When browsing from your phone or tablet, check your Wi-Fi settings to confirm it’s turned on, and make sure your device doesn’t have Airplane Mode enabled.

For wired connections, check the Ethernet cables that connect to your router. If you suspect that any cable is the culprit, try swapping it out with a new one or changing ports.

2. Restart the Router and Modem

Restarting the router can sometimes help fix internet connectivity issues. If your router has been off for quite some time, a quick restart could get it back to working. Likewise, rebooting your modem could correct the problem.

The hardware and software components of a router or modem are prone to causing issues from time to time, in the same way, your computer needs to be restarted every now and then in order to refresh running processes and clear the cache. To perform a quick restart:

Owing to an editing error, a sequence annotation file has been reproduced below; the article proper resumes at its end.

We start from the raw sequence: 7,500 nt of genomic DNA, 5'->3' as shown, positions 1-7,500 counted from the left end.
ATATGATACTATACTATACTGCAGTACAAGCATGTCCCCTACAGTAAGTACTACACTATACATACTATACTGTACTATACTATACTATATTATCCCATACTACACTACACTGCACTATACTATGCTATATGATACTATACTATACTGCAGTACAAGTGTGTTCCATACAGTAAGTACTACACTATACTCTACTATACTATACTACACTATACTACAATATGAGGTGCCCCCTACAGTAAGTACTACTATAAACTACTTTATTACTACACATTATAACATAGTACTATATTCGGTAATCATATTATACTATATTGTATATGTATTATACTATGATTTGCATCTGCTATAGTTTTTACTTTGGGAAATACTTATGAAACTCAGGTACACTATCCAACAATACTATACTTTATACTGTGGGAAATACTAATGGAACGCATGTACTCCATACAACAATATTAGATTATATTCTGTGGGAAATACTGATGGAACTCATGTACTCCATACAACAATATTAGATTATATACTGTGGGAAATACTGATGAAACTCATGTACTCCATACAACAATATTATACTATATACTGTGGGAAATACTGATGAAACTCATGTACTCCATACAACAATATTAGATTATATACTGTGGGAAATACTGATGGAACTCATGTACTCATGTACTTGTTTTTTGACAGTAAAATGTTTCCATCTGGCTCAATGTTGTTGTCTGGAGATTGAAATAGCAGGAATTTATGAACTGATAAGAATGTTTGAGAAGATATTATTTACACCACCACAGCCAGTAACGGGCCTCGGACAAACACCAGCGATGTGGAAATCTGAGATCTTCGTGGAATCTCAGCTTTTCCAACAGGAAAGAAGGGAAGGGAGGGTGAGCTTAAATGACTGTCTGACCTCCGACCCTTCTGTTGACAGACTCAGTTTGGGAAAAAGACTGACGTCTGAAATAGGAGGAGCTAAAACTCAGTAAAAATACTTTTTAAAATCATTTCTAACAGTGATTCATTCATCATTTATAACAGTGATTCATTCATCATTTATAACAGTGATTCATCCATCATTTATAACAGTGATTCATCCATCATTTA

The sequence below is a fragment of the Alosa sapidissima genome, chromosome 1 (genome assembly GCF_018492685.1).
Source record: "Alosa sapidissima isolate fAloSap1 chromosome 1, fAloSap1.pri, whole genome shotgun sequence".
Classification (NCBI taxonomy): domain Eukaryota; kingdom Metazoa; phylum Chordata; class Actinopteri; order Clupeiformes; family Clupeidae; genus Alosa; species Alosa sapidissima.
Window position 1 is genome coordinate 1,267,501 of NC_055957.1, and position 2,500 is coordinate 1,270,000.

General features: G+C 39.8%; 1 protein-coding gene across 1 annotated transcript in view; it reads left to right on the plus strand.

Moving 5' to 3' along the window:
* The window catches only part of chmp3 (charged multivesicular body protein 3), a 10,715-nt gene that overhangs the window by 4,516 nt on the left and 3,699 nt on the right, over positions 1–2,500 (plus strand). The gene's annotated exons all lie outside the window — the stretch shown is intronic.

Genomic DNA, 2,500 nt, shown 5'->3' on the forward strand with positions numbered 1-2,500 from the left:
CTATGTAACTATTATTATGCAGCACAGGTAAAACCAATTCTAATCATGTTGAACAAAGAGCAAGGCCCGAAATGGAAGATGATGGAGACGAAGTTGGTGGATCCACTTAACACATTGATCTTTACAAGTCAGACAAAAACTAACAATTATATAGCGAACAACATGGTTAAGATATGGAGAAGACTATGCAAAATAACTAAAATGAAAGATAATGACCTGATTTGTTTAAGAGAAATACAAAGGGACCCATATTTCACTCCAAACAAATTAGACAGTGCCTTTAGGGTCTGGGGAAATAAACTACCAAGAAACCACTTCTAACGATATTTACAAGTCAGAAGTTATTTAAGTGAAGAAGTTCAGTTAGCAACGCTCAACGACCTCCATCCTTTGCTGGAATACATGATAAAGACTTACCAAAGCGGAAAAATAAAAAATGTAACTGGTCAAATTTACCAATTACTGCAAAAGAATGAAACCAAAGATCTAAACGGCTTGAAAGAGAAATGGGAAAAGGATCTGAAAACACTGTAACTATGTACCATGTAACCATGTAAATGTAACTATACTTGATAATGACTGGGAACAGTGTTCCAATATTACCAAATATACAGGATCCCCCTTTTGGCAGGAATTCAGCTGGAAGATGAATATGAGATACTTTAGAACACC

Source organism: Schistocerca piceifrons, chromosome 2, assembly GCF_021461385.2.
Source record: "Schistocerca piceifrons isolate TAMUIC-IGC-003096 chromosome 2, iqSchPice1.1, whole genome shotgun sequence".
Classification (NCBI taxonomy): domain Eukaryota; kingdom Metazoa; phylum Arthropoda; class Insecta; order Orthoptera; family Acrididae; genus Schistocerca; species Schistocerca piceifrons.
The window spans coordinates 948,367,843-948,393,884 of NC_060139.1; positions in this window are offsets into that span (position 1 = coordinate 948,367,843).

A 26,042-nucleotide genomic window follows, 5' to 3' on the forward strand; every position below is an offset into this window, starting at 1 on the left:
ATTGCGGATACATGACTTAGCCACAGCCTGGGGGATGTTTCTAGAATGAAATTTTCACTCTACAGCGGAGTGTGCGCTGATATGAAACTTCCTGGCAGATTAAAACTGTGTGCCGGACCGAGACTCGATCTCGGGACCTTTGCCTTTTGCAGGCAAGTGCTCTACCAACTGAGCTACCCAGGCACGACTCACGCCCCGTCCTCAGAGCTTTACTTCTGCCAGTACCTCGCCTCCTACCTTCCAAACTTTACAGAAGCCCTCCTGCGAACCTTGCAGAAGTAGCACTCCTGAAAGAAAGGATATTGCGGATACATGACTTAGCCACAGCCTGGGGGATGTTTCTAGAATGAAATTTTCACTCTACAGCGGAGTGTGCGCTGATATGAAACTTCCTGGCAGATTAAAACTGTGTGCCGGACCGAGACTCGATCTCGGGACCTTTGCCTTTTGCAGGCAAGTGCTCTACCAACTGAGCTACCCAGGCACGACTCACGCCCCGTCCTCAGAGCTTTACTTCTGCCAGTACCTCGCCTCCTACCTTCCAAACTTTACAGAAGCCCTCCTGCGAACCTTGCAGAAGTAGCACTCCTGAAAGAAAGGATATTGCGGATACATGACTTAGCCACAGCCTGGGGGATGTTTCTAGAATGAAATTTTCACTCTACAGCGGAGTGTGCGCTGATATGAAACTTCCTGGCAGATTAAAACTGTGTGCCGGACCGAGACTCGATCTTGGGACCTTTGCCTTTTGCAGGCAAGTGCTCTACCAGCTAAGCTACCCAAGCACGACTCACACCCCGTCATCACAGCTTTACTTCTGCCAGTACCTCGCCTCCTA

1. Unplug the router and modem.
  2. Wait at least 30 seconds, then plug in the modem and turn it on.
  3. Wait a further 60 seconds, then plug in the router and turn it on.
  4. Wait two minutes before testing if your connection has returned.

Rebooting your router or modem can work wonders, but if it comes to a point where you are forced to do it every day or multiple times a week to address connectivity issues, you may need a new modem or router. In such a case, a call to your local ISP might be needed.

3. Evaluate Software Problems

Strict firewall rules or security policies could be the source of your connectivity issues. For example, many new generation antivirus solutions like Norton and Malwarebytes actually include network intrusion protection that acts as a software firewall in filtering and blocking malicious traffic.